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Finally, McCall will enter the Octagon at UFC 208


Ian McCall weighs in before his fight with John Lineker at UFC 183" align="center" />
Get ready, New York City. Ian McCall is coming. And this time, he might actually get to fight.

“It’s so ridiculous, I just laugh at this point,” McCall said, more than two years removed from his last bout against John Lineker in January 2015.

Since that night in Las Vegas, McCall has seen bouts with Dustin Ortiz, Justin Scoggins, Ray Borg and Neil Seery (twice) go by the wayside. And whether by injury, illness or fight week mishaps, the end result was the same – no “Uncle Creepy” in the Octagon.
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The most recent non-fight for McCall was his second scheduled meeting with Ireland’s Seery, who unfortunately had to withdraw from the bout due to the passing of his mother-in-law.

“I felt real bad for Neil,” McCall said. “I get it, and it’s hard to go through that. He (Seery) messaged me and told me he might have to pull out. I said, ‘No worries. I’m sorry and I’m happy that you’re thinking of family first because that’s important.’”

It was as mature and empathetic a response as anyone could offer. I ask McCall how he would have reacted ten years ago.

“I probably would have gone out on a bender to be honest, knowing me, especially ten years ago,” he said. “If I wasn’t fighting, I wouldn’t be in the gym this morning, that’s for sure. I’d probably still be drunk and high.”

That Ian McCall was a wild child trying to keep his head above water as a bantamweight in a sport just starting to hit its stride on the mainstream scene. By the tail end of 2007, he was in the WEC, which was now under Zuffa ownership and about to become the premier home for lighter weight fighters. But McCall wasn’t ready for prime time, and after a 2009 loss to Dominic Cruz, he was off into the wilderness again.

It wasn’t until 2011, when he made his flyweight debut with a win over Jussier Formiga, that he found his niche and began to make a new life for himself personally and professionally. It was after the Formiga fight that New York City got its dose of “Uncle Creepy,” who was in town for The Ultimate Fighter 14 tryouts. During the grappling portion, he picked a cool hundred bucks for a submission, and he wanted to get rid of it, so he asked a bunch of his fellow TUF hopefuls to hit the town with him.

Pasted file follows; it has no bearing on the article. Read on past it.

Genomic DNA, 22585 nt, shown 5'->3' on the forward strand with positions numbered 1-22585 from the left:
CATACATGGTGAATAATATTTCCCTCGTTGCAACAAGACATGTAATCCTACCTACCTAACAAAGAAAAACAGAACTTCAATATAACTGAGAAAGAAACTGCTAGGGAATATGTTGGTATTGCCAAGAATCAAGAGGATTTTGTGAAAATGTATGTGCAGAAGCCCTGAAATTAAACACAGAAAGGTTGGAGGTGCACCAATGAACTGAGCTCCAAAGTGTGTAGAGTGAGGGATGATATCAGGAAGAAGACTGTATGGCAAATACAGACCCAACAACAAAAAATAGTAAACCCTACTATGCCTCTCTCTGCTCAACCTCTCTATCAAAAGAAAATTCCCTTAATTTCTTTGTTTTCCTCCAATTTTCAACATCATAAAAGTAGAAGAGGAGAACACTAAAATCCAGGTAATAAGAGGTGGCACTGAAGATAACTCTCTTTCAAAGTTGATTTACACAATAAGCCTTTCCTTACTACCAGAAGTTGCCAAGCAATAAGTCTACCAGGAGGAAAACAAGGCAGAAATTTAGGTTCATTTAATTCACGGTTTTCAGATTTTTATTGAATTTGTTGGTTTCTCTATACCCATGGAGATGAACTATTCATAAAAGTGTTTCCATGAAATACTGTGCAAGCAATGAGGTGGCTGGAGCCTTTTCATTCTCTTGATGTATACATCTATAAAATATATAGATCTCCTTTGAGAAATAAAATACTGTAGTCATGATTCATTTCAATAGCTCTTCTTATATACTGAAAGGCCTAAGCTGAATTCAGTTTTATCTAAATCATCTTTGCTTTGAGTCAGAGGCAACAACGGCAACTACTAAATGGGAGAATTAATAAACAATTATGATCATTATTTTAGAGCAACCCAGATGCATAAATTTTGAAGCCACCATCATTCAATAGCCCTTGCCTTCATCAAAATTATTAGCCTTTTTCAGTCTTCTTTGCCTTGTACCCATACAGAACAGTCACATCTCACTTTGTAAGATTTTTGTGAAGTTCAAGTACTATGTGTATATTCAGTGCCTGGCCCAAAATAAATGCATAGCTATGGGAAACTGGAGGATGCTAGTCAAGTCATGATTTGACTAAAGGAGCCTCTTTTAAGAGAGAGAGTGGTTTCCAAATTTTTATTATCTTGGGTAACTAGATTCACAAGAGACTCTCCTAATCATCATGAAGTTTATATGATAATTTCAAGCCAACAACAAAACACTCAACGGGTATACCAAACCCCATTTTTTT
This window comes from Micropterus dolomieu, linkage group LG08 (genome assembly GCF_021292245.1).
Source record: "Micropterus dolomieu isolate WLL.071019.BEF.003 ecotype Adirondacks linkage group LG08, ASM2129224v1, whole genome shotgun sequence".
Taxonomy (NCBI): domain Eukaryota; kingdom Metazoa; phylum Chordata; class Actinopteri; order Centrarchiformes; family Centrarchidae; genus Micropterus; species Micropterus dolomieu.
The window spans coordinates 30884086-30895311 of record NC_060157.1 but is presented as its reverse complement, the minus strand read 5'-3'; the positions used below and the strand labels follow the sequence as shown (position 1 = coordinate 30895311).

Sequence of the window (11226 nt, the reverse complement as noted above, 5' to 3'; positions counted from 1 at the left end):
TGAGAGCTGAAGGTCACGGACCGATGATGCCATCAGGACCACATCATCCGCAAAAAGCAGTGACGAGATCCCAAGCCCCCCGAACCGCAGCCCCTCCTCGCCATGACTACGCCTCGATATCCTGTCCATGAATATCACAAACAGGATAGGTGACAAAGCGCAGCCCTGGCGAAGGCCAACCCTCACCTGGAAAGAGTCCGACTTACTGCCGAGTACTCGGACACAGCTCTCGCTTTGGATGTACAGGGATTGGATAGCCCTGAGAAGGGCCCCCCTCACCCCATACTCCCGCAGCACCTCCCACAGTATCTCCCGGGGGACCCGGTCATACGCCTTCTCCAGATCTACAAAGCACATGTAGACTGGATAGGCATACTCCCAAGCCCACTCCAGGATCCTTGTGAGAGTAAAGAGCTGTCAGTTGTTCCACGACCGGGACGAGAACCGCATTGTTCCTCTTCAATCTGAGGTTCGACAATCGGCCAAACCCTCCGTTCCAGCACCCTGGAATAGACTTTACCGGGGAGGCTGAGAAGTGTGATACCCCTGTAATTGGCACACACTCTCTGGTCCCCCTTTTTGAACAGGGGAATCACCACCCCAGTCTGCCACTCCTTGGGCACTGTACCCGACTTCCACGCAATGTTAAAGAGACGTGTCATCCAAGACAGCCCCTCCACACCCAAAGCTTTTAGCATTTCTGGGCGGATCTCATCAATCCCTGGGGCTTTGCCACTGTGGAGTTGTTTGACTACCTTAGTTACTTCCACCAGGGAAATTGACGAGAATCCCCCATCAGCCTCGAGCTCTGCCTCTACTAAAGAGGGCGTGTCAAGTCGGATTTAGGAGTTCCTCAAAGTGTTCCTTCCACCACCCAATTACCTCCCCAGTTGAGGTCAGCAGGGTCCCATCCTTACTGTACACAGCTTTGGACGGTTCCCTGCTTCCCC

“Listen, let’s go into town, tryouts are over, I made a hundred bucks for landing a submission, I’ll pay for dinner, I’ll buy us beers, let’s go have fun,” he said.


“Half of the group was like, ‘We’re tired, let’s relax,’” McCall recalled. “So I said, ‘Meet me in the lobby in 20 minutes or I’m gonna go slap you. We get to go hang out with Chuck Liddell.’”

They agreed to show up.

“I had to name drop for them to do it,” McCall said. What followed was a memorable night kicked off with some pizza from Lombardi’s and a visit to actor Mickey Rourke’s apartment. All on a hundred dollars?

“I know how to stretch a buck,” he laughs. “I’m sure I ended but spending five hundred bucks that night, but I didn’t really pay attention.”

This time around, the 32-year-old flyweight contender is all business. He’s a father, in a committed relationship, and he’s got his sights set on a third fight with UFC flyweight champion Demetrious Johnson. But first, it’s late replacement Jarred Brooks on his dance card this Saturday night in Brooklyn, and “The Monkey God” has wasted no time trying to get under McCall’s skin on social media. To no avail.

“He’s just building the fight and having fun,” McCall said of his opponent. “This kid is gonna try and make a name off me because he’s never fought in the UFC. He’s pretty decent, but he’s gonna get taught a lesson. Let him have his fun. Whatever he can say to me, I’ve been called way worse by way more important people in my life.”

This is the mature Ian McCall, but when it’s all said and done for his fighting career, he admits he wouldn’t mind creating an interesting job with the UFC.

“I would honestly love a desk job with the UFC,” he said. “That would be great if I could get an analyst job, or I can be the Commissioner of Fun.”

Anyone who can stretch a hundred dollars through a night in New York City is certainly qualified to be Commissioner of Fun.